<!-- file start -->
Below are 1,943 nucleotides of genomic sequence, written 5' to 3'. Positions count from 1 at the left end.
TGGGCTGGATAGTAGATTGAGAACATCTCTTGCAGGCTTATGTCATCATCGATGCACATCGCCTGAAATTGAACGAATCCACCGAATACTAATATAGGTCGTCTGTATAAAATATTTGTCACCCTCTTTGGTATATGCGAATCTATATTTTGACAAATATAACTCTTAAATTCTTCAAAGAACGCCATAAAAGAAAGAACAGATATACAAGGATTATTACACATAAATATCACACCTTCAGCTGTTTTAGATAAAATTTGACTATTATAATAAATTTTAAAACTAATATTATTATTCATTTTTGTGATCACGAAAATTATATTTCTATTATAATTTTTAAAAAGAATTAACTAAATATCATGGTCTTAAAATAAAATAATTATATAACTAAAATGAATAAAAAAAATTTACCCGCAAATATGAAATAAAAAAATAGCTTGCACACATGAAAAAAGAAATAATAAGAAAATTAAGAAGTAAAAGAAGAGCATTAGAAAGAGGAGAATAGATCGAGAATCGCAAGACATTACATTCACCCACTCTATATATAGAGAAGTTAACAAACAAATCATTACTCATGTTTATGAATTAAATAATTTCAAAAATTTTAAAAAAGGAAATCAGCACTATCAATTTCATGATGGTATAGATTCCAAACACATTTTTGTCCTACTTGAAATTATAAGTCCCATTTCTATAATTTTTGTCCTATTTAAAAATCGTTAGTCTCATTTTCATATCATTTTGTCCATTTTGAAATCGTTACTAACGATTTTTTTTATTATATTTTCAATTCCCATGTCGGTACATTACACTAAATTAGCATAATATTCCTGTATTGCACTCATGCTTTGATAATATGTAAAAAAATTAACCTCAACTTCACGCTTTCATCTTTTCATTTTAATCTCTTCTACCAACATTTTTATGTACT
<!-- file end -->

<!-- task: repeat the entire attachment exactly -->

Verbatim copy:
Below are 1,943 nucleotides of genomic sequence, written 5' to 3'. Positions count from 1 at the left end.
TGGGCTGGATAGTAGATTGAGAACATCTCTTGCAGGCTTATGTCATCATCGATGCACATCGCCTGAAATTGAACGAATCCACCGAATACTAATATAGGTCGTCTGTATAAAATATTTGTCACCCTCTTTGGTATATGCGAATCTATATTTTGACAAATATAACTCTTAAATTCTTCAAAGAACGCCATAAAAGAAAGAACAGATATACAAGGATTATTACACATAAATATCACACCTTCAGCTGTTTTAGATAAAATTTGACTATTATAATAAATTTTAAAACTAATATTATTATTCATTTTTGTGATCACGAAAATTATATTTCTATTATAATTTTTAAAAAGAATTAACTAAATATCATGGTCTTAAAATAAAATAATTATATAACTAAAATGAATAAAAAAAATTTACCCGCAAATATGAAATAAAAAAATAGCTTGCACACATGAAAAAAGAAATAATAAGAAAATTAAGAAGTAAAAGAAGAGCATTAGAAAGAGGAGAATAGATCGAGAATCGCAAGACATTACATTCACCCACTCTATATATAGAGAAGTTAACAAACAAATCATTACTCATGTTTATGAATTAAATAATTTCAAAAATTTTAAAAAAGGAAATCAGCACTATCAATTTCATGATGGTATAGATTCCAAACACATTTTTGTCCTACTTGAAATTATAAGTCCCATTTCTATAATTTTTGTCCTATTTAAAAATCGTTAGTCTCATTTTCATATCATTTTGTCCATTTTGAAATCGTTACTAACGATTTTTTTTATTATATTTTCAATTCCCATGTCGGTACATTACACTAAATTAGCATAATATTCCTGTATTGCACTCATGCTTTGATAATATGTAAAAAAATTAACCTCAACTTCACGCTTTCATCTTTTCATTTTAATCTCTTCTACCAACATTTTTATGTACT